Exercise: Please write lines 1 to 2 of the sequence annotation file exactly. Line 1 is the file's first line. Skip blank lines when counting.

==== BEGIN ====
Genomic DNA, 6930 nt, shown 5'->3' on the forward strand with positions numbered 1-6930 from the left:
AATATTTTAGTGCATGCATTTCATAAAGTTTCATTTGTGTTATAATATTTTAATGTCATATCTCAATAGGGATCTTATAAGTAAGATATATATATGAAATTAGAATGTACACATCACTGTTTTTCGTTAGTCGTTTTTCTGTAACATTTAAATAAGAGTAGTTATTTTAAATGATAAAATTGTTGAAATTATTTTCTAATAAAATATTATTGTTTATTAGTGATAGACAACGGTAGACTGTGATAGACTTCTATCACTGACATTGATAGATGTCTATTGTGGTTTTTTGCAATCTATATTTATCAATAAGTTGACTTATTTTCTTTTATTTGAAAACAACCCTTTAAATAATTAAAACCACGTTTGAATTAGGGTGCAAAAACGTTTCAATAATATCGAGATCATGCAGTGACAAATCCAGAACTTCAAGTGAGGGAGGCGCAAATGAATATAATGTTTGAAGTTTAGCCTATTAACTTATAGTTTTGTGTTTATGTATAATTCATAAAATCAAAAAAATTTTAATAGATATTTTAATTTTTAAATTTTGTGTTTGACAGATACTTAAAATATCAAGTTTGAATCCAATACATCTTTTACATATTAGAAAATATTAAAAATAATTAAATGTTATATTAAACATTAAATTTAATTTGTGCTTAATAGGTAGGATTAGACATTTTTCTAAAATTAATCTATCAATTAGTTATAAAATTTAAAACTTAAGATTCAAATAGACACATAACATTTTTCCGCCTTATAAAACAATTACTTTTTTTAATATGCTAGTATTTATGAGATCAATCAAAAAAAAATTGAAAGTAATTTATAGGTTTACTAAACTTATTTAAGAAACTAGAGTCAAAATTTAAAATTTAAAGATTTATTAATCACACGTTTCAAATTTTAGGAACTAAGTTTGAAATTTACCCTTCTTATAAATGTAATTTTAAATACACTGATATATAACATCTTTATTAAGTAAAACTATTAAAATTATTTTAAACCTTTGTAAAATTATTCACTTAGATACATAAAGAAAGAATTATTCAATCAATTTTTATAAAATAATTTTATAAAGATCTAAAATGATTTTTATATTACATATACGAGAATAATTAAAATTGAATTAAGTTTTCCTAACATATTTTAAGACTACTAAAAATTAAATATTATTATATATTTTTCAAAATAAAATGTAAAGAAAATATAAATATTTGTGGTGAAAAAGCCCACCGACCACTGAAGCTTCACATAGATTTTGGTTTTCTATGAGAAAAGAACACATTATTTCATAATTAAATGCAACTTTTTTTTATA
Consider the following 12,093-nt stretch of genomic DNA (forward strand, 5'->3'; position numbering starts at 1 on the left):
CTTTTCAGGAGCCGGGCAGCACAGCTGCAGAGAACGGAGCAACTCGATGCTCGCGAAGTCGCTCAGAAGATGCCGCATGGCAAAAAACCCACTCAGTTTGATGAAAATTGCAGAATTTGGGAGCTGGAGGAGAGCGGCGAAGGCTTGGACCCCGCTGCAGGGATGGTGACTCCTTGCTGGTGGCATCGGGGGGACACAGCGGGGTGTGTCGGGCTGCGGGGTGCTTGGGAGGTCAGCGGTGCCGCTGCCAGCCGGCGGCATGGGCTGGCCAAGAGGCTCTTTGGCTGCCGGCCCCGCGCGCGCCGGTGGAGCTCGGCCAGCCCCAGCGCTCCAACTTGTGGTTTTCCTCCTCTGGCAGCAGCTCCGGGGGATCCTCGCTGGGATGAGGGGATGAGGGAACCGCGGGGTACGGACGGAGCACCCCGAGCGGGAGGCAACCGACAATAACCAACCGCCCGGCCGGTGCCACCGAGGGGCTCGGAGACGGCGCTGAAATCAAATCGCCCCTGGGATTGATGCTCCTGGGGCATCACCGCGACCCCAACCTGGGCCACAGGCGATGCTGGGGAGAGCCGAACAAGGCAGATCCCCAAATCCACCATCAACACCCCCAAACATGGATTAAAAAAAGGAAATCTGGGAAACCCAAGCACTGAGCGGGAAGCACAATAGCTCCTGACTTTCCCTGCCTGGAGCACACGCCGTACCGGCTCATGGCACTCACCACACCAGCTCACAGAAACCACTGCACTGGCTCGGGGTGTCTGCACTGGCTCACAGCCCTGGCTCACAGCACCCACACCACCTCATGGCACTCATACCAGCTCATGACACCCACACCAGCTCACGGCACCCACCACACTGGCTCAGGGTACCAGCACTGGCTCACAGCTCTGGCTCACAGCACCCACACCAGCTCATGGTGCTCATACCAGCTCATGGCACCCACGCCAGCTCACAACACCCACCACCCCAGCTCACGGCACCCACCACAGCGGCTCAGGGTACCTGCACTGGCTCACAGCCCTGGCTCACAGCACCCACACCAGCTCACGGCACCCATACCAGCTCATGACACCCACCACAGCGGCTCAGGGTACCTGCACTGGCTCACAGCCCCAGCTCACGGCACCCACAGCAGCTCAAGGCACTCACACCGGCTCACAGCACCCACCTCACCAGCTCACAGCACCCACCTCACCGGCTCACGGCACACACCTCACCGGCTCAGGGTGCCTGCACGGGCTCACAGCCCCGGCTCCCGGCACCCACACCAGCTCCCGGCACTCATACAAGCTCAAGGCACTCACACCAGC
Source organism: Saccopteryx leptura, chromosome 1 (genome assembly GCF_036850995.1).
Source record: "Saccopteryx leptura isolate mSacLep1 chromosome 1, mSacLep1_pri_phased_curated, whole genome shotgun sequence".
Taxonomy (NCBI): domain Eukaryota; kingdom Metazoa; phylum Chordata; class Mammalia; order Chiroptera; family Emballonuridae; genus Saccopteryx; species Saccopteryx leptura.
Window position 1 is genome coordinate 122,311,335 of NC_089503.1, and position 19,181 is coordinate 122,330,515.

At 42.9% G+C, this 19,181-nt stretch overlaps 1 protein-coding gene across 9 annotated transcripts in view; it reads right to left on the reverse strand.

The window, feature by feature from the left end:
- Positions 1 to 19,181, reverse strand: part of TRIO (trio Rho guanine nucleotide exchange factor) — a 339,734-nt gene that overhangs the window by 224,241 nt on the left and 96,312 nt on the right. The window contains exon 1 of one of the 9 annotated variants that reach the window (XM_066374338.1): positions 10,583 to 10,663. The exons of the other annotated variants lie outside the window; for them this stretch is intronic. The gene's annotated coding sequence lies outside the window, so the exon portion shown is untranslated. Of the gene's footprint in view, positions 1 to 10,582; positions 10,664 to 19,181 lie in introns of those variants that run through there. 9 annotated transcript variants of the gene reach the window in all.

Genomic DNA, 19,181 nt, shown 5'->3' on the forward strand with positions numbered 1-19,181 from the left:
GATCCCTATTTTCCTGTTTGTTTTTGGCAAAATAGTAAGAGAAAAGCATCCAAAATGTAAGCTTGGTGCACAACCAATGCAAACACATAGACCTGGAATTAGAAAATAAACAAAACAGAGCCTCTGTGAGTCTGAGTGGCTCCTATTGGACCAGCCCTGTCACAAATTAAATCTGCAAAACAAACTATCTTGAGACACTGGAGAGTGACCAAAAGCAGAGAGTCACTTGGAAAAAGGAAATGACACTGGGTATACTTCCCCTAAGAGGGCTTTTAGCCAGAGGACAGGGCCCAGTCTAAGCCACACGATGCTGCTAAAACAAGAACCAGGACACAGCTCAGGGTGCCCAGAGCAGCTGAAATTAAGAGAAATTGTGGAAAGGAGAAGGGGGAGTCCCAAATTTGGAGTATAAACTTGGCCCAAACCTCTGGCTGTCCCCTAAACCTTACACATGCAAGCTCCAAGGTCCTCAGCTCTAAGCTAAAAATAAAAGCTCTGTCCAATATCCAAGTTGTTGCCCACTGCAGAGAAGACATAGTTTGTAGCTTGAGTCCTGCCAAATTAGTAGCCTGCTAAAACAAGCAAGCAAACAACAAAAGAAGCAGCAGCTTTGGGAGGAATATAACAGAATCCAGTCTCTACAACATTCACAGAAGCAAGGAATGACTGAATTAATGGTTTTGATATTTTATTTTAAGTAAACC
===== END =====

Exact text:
Genomic DNA, 6930 nt, shown 5'->3' on the forward strand with positions numbered 1-6930 from the left:
AATATTTTAGTGCATGCATTTCATAAAGTTTCATTTGTGTTATAATATTTTAATGTCATATCTCAATAGGGATCTTATAAGTAAGATATATATATGAAATTAGAATGTACACATCACTGTTTTTCGTTAGTCGTTTTTCTGTAACATTTAAATAAGAGTAGTTATTTTAAATGATAAAATTGTTGAAATTATTTTCTAATAAAATATTATTGTTTATTAGTGATAGACAACGGTAGACTGTGATAGACTTCTATCACTGACATTGATAGATGTCTATTGTGGTTTTTTGCAATCTATATTTATCAATAAGTTGACTTATTTTCTTTTATTTGAAAACAACCCTTTAAATAATTAAAACCACGTTTGAATTAGGGTGCAAAAACGTTTCAATAATATCGAGATCATGCAGTGACAAATCCAGAACTTCAAGTGAGGGAGGCGCAAATGAATATAATGTTTGAAGTTTAGCCTATTAACTTATAGTTTTGTGTTTATGTATAATTCATAAAATCAAAAAAATTTTAATAGATATTTTAATTTTTAAATTTTGTGTTTGACAGATACTTAAAATATCAAGTTTGAATCCAATACATCTTTTACATATTAGAAAATATTAAAAATAATTAAATGTTATATTAAACATTAAATTTAATTTGTGCTTAATAGGTAGGATTAGACATTTTTCTAAAATTAATCTATCAATTAGTTATAAAATTTAAAACTTAAGATTCAAATAGACACATAACATTTTTCCGCCTTATAAAACAATTACTTTTTTTAATATGCTAGTATTTATGAGATCAATCAAAAAAAAATTGAAAGTAATTTATAGGTTTACTAAACTTATTTAAGAAACTAGAGTCAAAATTTAAAATTTAAAGATTTATTAATCACACGTTTCAAATTTTAGGAACTAAGTTTGAAATTTACCCTTCTTATAAATGTAATTTTAAATACACTGATATATAACATCTTTATTAAGTAAAACTATTAAAATTATTTTAAACCTTTGTAAAATTATTCACTTAGATACATAAAGAAAGAATTATTCAATCAATTTTTATAAAATAATTTTATAAAGATCTAAAATGATTTTTATATTACATATACGAGAATAATTAAAATTGAATTAAGTTTTCCTAACATATTTTAAGACTACTAAAAATTAAATATTATTATATATTTTTCAAAATAAAATGTAAAGAAAATATAAATATTTGTGGTGAAAAAGCCCACCGACCACTGAAGCTTCACATAGATTTTGGTTTTCTATGAGAAAAGAACACATTATTTCATAATTAAATGCAACTTTTTTTTATA